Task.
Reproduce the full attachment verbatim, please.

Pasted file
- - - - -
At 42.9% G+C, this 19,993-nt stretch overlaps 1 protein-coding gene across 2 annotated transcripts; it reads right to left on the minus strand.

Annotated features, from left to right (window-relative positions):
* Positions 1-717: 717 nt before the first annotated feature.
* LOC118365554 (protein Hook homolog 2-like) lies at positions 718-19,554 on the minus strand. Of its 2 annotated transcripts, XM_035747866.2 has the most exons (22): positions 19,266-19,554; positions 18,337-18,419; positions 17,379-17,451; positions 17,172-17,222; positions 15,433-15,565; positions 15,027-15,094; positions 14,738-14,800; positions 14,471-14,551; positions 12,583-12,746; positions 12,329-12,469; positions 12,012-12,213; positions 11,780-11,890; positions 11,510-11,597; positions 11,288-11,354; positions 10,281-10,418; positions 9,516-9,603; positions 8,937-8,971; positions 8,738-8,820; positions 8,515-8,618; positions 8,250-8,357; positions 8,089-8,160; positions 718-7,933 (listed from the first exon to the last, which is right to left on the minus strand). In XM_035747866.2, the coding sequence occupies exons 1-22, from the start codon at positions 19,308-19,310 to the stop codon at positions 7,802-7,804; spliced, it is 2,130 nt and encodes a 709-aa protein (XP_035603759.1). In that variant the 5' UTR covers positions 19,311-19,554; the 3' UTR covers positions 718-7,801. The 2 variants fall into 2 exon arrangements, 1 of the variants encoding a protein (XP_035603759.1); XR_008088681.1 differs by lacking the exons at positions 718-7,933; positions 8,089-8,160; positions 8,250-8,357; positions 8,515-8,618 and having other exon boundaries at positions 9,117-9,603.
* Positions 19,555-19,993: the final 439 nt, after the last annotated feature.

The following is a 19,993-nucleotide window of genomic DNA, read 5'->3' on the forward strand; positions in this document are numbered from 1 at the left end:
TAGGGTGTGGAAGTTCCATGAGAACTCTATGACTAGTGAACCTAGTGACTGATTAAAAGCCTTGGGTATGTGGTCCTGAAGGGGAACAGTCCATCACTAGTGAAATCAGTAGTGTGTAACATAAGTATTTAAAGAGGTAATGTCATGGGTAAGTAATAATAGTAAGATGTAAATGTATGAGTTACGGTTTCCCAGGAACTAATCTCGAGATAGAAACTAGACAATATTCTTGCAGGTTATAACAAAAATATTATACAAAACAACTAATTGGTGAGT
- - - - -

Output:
At 42.9% G+C, this 19,993-nt stretch overlaps 1 protein-coding gene across 2 annotated transcripts; it reads right to left on the minus strand.

Annotated features, from left to right (window-relative positions):
* Positions 1-717: 717 nt before the first annotated feature.
* LOC118365554 (protein Hook homolog 2-like) lies at positions 718-19,554 on the minus strand. Of its 2 annotated transcripts, XM_035747866.2 has the most exons (22): positions 19,266-19,554; positions 18,337-18,419; positions 17,379-17,451; positions 17,172-17,222; positions 15,433-15,565; positions 15,027-15,094; positions 14,738-14,800; positions 14,471-14,551; positions 12,583-12,746; positions 12,329-12,469; positions 12,012-12,213; positions 11,780-11,890; positions 11,510-11,597; positions 11,288-11,354; positions 10,281-10,418; positions 9,516-9,603; positions 8,937-8,971; positions 8,738-8,820; positions 8,515-8,618; positions 8,250-8,357; positions 8,089-8,160; positions 718-7,933 (listed from the first exon to the last, which is right to left on the minus strand). In XM_035747866.2, the coding sequence occupies exons 1-22, from the start codon at positions 19,308-19,310 to the stop codon at positions 7,802-7,804; spliced, it is 2,130 nt and encodes a 709-aa protein (XP_035603759.1). In that variant the 5' UTR covers positions 19,311-19,554; the 3' UTR covers positions 718-7,801. The 2 variants fall into 2 exon arrangements, 1 of the variants encoding a protein (XP_035603759.1); XR_008088681.1 differs by lacking the exons at positions 718-7,933; positions 8,089-8,160; positions 8,250-8,357; positions 8,515-8,618 and having other exon boundaries at positions 9,117-9,603.
* Positions 19,555-19,993: the final 439 nt, after the last annotated feature.

The following is a 19,993-nucleotide window of genomic DNA, read 5'->3' on the forward strand; positions in this document are numbered from 1 at the left end:
TAGGGTGTGGAAGTTCCATGAGAACTCTATGACTAGTGAACCTAGTGACTGATTAAAAGCCTTGGGTATGTGGTCCTGAAGGGGAACAGTCCATCACTAGTGAAATCAGTAGTGTGTAACATAAGTATTTAAAGAGGTAATGTCATGGGTAAGTAATAATAGTAAGATGTAAATGTATGAGTTACGGTTTCCCAGGAACTAATCTCGAGATAGAAACTAGACAATATTCTTGCAGGTTATAACAAAAATATTATACAAAACAACTAATTGGTGAGT